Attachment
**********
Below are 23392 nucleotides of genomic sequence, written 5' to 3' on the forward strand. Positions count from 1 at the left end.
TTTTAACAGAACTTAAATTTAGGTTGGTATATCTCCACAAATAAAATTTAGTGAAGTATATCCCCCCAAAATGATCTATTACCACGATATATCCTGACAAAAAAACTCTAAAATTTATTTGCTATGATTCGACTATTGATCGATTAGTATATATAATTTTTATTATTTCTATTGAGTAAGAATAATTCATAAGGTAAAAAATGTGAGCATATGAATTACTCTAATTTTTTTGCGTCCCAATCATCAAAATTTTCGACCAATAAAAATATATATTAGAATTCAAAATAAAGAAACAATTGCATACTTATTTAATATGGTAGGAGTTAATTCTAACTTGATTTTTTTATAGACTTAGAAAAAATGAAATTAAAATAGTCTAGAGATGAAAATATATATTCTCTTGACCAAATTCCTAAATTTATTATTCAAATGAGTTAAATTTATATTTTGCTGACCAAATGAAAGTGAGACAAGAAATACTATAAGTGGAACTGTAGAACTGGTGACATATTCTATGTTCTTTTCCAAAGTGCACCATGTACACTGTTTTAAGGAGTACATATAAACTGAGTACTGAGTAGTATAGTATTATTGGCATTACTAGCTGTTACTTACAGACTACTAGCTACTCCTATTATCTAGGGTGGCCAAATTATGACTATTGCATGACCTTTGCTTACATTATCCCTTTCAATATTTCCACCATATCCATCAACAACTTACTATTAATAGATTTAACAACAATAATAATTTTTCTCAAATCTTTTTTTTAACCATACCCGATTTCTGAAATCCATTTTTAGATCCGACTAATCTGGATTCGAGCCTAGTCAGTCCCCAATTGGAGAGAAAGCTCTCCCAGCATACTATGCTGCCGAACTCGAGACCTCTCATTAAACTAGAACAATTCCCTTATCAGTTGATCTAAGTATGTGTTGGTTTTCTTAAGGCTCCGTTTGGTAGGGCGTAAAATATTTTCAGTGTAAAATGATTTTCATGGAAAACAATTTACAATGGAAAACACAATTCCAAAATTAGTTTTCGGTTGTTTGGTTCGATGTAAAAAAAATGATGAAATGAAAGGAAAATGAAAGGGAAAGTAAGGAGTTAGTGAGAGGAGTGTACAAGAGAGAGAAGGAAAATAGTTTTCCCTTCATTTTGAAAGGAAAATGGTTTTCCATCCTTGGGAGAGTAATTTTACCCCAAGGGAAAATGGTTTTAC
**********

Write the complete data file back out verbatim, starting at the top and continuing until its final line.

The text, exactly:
Below are 23392 nucleotides of genomic sequence, written 5' to 3' on the forward strand. Positions count from 1 at the left end.
TTTTAACAGAACTTAAATTTAGGTTGGTATATCTCCACAAATAAAATTTAGTGAAGTATATCCCCCCAAAATGATCTATTACCACGATATATCCTGACAAAAAAACTCTAAAATTTATTTGCTATGATTCGACTATTGATCGATTAGTATATATAATTTTTATTATTTCTATTGAGTAAGAATAATTCATAAGGTAAAAAATGTGAGCATATGAATTACTCTAATTTTTTTGCGTCCCAATCATCAAAATTTTCGACCAATAAAAATATATATTAGAATTCAAAATAAAGAAACAATTGCATACTTATTTAATATGGTAGGAGTTAATTCTAACTTGATTTTTTTATAGACTTAGAAAAAATGAAATTAAAATAGTCTAGAGATGAAAATATATATTCTCTTGACCAAATTCCTAAATTTATTATTCAAATGAGTTAAATTTATATTTTGCTGACCAAATGAAAGTGAGACAAGAAATACTATAAGTGGAACTGTAGAACTGGTGACATATTCTATGTTCTTTTCCAAAGTGCACCATGTACACTGTTTTAAGGAGTACATATAAACTGAGTACTGAGTAGTATAGTATTATTGGCATTACTAGCTGTTACTTACAGACTACTAGCTACTCCTATTATCTAGGGTGGCCAAATTATGACTATTGCATGACCTTTGCTTACATTATCCCTTTCAATATTTCCACCATATCCATCAACAACTTACTATTAATAGATTTAACAACAATAATAATTTTTCTCAAATCTTTTTTTTAACCATACCCGATTTCTGAAATCCATTTTTAGATCCGACTAATCTGGATTCGAGCCTAGTCAGTCCCCAATTGGAGAGAAAGCTCTCCCAGCATACTATGCTGCCGAACTCGAGACCTCTCATTAAACTAGAACAATTCCCTTATCAGTTGATCTAAGTATGTGTTGGTTTTCTTAAGGCTCCGTTTGGTAGGGCGTAAAATATTTTCAGTGTAAAATGATTTTCATGGAAAACAATTTACAATGGAAAACACAATTCCAAAATTAGTTTTCGGTTGTTTGGTTCGATGTAAAAAAAATGATGAAATGAAAGGAAAATGAAAGGGAAAGTAAGGAGTTAGTGAGAGGAGTGTACAAGAGAGAGAAGGAAAATAGTTTTCCCTTCATTTTGAAAGGAAAATGGTTTTCCATCCTTGGGAGAGTAATTTTACCCCAAGGGAAAATGGTTTTAC